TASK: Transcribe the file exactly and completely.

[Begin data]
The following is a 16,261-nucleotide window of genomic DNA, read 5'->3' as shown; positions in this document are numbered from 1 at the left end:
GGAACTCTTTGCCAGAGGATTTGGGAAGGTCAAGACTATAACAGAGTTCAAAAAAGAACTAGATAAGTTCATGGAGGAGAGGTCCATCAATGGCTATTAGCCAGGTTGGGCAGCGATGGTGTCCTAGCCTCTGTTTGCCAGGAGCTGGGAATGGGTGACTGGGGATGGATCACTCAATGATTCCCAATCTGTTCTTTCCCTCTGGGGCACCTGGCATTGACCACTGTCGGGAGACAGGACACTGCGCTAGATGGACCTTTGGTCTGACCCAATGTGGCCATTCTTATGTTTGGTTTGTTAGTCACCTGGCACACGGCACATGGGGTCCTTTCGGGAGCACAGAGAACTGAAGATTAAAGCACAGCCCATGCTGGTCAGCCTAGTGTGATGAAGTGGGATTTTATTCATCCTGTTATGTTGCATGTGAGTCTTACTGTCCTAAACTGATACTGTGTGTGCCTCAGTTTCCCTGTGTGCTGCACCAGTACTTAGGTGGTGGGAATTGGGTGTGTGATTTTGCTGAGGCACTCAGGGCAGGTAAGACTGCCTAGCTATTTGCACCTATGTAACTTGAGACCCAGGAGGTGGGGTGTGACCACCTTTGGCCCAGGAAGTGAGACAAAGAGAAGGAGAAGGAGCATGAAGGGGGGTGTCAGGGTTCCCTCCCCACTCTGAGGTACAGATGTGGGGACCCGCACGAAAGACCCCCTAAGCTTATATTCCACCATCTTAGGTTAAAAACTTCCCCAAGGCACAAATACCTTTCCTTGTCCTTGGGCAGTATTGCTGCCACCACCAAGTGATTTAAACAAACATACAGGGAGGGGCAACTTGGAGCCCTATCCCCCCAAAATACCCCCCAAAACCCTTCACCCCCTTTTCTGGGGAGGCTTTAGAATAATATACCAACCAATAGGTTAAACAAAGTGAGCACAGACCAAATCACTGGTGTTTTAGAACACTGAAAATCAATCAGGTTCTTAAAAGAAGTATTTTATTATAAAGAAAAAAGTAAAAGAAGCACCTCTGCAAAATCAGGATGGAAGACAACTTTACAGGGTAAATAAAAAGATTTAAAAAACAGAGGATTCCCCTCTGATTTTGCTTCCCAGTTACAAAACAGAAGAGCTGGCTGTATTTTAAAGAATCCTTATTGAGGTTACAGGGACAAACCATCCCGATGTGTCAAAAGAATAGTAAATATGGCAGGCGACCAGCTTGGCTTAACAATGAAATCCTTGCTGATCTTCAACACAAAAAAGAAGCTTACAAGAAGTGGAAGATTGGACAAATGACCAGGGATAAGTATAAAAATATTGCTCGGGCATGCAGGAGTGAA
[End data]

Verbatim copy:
The following is a 16,261-nucleotide window of genomic DNA, read 5'->3' as shown; positions in this document are numbered from 1 at the left end:
GGAACTCTTTGCCAGAGGATTTGGGAAGGTCAAGACTATAACAGAGTTCAAAAAAGAACTAGATAAGTTCATGGAGGAGAGGTCCATCAATGGCTATTAGCCAGGTTGGGCAGCGATGGTGTCCTAGCCTCTGTTTGCCAGGAGCTGGGAATGGGTGACTGGGGATGGATCACTCAATGATTCCCAATCTGTTCTTTCCCTCTGGGGCACCTGGCATTGACCACTGTCGGGAGACAGGACACTGCGCTAGATGGACCTTTGGTCTGACCCAATGTGGCCATTCTTATGTTTGGTTTGTTAGTCACCTGGCACACGGCACATGGGGTCCTTTCGGGAGCACAGAGAACTGAAGATTAAAGCACAGCCCATGCTGGTCAGCCTAGTGTGATGAAGTGGGATTTTATTCATCCTGTTATGTTGCATGTGAGTCTTACTGTCCTAAACTGATACTGTGTGTGCCTCAGTTTCCCTGTGTGCTGCACCAGTACTTAGGTGGTGGGAATTGGGTGTGTGATTTTGCTGAGGCACTCAGGGCAGGTAAGACTGCCTAGCTATTTGCACCTATGTAACTTGAGACCCAGGAGGTGGGGTGTGACCACCTTTGGCCCAGGAAGTGAGACAAAGAGAAGGAGAAGGAGCATGAAGGGGGGTGTCAGGGTTCCCTCCCCACTCTGAGGTACAGATGTGGGGACCCGCACGAAAGACCCCCTAAGCTTATATTCCACCATCTTAGGTTAAAAACTTCCCCAAGGCACAAATACCTTTCCTTGTCCTTGGGCAGTATTGCTGCCACCACCAAGTGATTTAAACAAACATACAGGGAGGGGCAACTTGGAGCCCTATCCCCCCAAAATACCCCCCAAAACCCTTCACCCCCTTTTCTGGGGAGGCTTTAGAATAATATACCAACCAATAGGTTAAACAAAGTGAGCACAGACCAAATCACTGGTGTTTTAGAACACTGAAAATCAATCAGGTTCTTAAAAGAAGTATTTTATTATAAAGAAAAAAGTAAAAGAAGCACCTCTGCAAAATCAGGATGGAAGACAACTTTACAGGGTAAATAAAAAGATTTAAAAAACAGAGGATTCCCCTCTGATTTTGCTTCCCAGTTACAAAACAGAAGAGCTGGCTGTATTTTAAAGAATCCTTATTGAGGTTACAGGGACAAACCATCCCGATGTGTCAAAAGAATAGTAAATATGGCAGGCGACCAGCTTGGCTTAACAATGAAATCCTTGCTGATCTTCAACACAAAAAAGAAGCTTACAAGAAGTGGAAGATTGGACAAATGACCAGGGATAAGTATAAAAATATTGCTCGGGCATGCAGGAGTGAA